FIGS. 10 and 11 depict two circuit diagrams, respectively, of the exemplary NRZ stage bias point feedback controller and RF data amplitude level feedback controller associated with the NRZ stage of the two-stage modulator provided in accordance with the teachings of the present invention. With particular reference to FIG. 10, a conditioning filter-amplifier arrangement 1002 is provided for appropriately conditioning the voltage output at the common node 222 before it is provided to a SYNC detector 1004. An RF dither reference signal (e.g., operating at 500 Hz) generated by RF dither circuitry 1006 is supplied to the SYNC detector 1004, the output of which is provided to the NRZ bias error amplifier 1008.

The amplified bias error signal from the bias error amplifier 1008 is appropriately groomed by means of a voltage limit stage 1010 and bias dithering (e.g., at 250 Hz) provided by a bias dither circuit 1014. A subsequent voltage follower stage 1012 provides the dithered bias control signal to the bias control port of the NRZ stage modulator of the present invention.

Referring now in particular to FIG. 11, the NRZ RF level feedback controller 218 is also provided with the voltage output at the common node 222, which is conditioned by means of a suitable filter-amplifier arrangement 1102. The conditioned voltage signal is then provided to a SYNC detector 1104 that is operable responsive to a bias dither reference signal (e.g., operating at 250 Hz) provided by a bias dither circuit 1106.

As discussed in the NRZ Application, the output generated by the SYNC detector 1104, which output is available at node 1105, is forwarded to an NRZ RF error amplifier 1108 for generating a data amplitude error signal. A voltage limit stage 1110 and addition of appropriate RF dithering from RF dither circuitry 1114 that is followed by a voltage follower 1112, grooms the RF data level control signal before it is forwarded to the NRZ stage RF amplifier 226 (shown in FIG. 2), which controls the data amplitude level input to the NRZ stage modulator.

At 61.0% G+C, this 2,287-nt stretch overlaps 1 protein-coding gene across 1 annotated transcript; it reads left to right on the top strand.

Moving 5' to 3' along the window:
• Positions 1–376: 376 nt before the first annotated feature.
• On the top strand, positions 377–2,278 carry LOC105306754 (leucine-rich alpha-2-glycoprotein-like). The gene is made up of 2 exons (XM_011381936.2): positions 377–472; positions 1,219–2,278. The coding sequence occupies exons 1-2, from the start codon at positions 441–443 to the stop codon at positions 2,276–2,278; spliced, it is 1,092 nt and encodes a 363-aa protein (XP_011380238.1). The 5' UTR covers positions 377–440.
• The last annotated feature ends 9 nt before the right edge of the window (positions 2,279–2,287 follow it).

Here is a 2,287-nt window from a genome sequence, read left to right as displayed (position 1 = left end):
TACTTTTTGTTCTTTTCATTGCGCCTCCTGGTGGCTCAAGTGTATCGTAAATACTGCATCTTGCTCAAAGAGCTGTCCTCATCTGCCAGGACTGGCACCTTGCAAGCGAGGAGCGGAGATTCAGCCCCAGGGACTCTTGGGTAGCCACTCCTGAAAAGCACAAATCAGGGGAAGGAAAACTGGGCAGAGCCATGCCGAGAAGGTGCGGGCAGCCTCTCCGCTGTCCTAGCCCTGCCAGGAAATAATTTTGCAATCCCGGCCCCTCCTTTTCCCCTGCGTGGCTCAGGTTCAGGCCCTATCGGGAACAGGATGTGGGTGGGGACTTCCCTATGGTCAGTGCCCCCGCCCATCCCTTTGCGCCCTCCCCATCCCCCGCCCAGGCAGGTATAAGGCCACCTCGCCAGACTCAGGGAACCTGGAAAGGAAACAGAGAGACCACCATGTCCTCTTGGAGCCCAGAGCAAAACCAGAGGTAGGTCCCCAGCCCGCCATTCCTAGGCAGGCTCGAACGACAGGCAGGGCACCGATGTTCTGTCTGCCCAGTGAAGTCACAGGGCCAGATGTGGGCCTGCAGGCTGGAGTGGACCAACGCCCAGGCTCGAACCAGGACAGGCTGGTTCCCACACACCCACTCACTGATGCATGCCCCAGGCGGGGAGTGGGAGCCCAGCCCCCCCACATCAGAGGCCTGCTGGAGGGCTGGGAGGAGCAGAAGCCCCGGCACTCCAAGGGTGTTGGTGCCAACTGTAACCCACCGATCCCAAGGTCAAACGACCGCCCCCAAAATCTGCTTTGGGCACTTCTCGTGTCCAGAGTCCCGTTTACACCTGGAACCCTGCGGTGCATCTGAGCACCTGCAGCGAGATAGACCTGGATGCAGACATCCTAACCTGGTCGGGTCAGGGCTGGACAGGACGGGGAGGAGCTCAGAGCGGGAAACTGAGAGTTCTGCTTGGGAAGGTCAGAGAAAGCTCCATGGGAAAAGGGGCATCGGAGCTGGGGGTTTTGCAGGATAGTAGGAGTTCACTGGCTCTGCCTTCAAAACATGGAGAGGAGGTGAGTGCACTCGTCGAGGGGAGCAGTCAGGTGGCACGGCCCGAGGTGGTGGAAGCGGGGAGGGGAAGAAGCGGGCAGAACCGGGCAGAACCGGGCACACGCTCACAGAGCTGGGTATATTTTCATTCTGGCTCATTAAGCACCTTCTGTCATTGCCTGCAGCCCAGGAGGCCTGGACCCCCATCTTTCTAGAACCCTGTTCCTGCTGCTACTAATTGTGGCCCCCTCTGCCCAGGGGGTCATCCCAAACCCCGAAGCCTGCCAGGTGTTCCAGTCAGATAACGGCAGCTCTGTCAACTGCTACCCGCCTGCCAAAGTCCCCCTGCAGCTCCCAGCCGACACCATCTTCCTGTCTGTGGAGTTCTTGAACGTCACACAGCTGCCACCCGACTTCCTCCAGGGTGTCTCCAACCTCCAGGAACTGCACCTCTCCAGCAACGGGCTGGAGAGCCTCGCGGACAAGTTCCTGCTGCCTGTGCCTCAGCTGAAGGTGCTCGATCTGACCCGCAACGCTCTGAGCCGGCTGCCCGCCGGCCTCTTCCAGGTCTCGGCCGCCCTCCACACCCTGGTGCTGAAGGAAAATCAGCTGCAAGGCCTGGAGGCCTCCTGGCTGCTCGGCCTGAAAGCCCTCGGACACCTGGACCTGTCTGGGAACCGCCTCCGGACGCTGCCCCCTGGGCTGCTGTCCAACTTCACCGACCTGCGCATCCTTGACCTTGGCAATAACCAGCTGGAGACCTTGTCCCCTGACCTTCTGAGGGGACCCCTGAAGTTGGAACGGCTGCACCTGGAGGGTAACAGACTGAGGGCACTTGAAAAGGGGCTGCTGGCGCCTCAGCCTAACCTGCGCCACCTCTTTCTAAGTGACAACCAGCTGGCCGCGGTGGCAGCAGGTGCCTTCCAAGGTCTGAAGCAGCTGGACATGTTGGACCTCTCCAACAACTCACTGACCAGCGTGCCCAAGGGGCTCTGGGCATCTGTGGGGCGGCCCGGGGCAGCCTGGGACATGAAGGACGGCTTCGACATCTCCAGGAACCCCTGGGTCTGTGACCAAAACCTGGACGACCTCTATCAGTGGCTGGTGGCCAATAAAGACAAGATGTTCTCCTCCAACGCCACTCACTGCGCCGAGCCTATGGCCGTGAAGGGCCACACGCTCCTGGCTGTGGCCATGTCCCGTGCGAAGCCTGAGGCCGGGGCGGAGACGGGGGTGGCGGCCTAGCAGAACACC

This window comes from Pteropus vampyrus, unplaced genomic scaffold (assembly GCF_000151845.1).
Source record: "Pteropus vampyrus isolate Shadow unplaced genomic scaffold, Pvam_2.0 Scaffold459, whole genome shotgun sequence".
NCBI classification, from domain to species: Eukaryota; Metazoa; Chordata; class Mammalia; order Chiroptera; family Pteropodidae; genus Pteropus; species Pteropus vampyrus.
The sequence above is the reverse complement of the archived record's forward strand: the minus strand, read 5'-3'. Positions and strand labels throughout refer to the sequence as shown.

It should be appreciated by those skilled in the art that the various dither signal references used in the RZ stage and NRZ stage feedback controllers described above may be associated with, and related to, one another in a predetermined manner. First, a single RF dither source can supply the RZ stage RF dither reference in the RZ bias feedback control loop as well as the dither addition in the RZ RF level feedback control loop. Similarly, a single bias dither source can operate as the RZ stage bias reference in the RF clock level control loop, in addition to operating as a dither addition in the RZ bias feedback control loop. As explained in the incorporated NRZ Application, similar relationships exist for the NRZ bias and RF dither sources as well.

In accordance with the teachings of the present invention, the NRZ RF SYNC detector output available at node 1105 (shown in FIG. 11) is also provided as an input to the phase control feedback loop. FIG. 12 depicts a circuit diagram of the exemplary phase feedback controller 224 for generating a phase control signal. In essence, the feedback control method used in the phase control loop of FIG. 12 involves dithering the clock/data phase a small amount and detecting changes that the dither creates in the NRZ RF SYNC detector output. In the presently preferred exemplary embodiment, these changes are always in the positive direction and, therefore, a phase SYNC detector 1204 is typically employed. The phase SYNC detector 1204 decodes the changes and a phase error amplifier 1208 amplifies the detector output to control the phase. As set forth below, it will be seen that the basic circuitry is similar to the circuitry of the other control loops of FIGS. 8–11.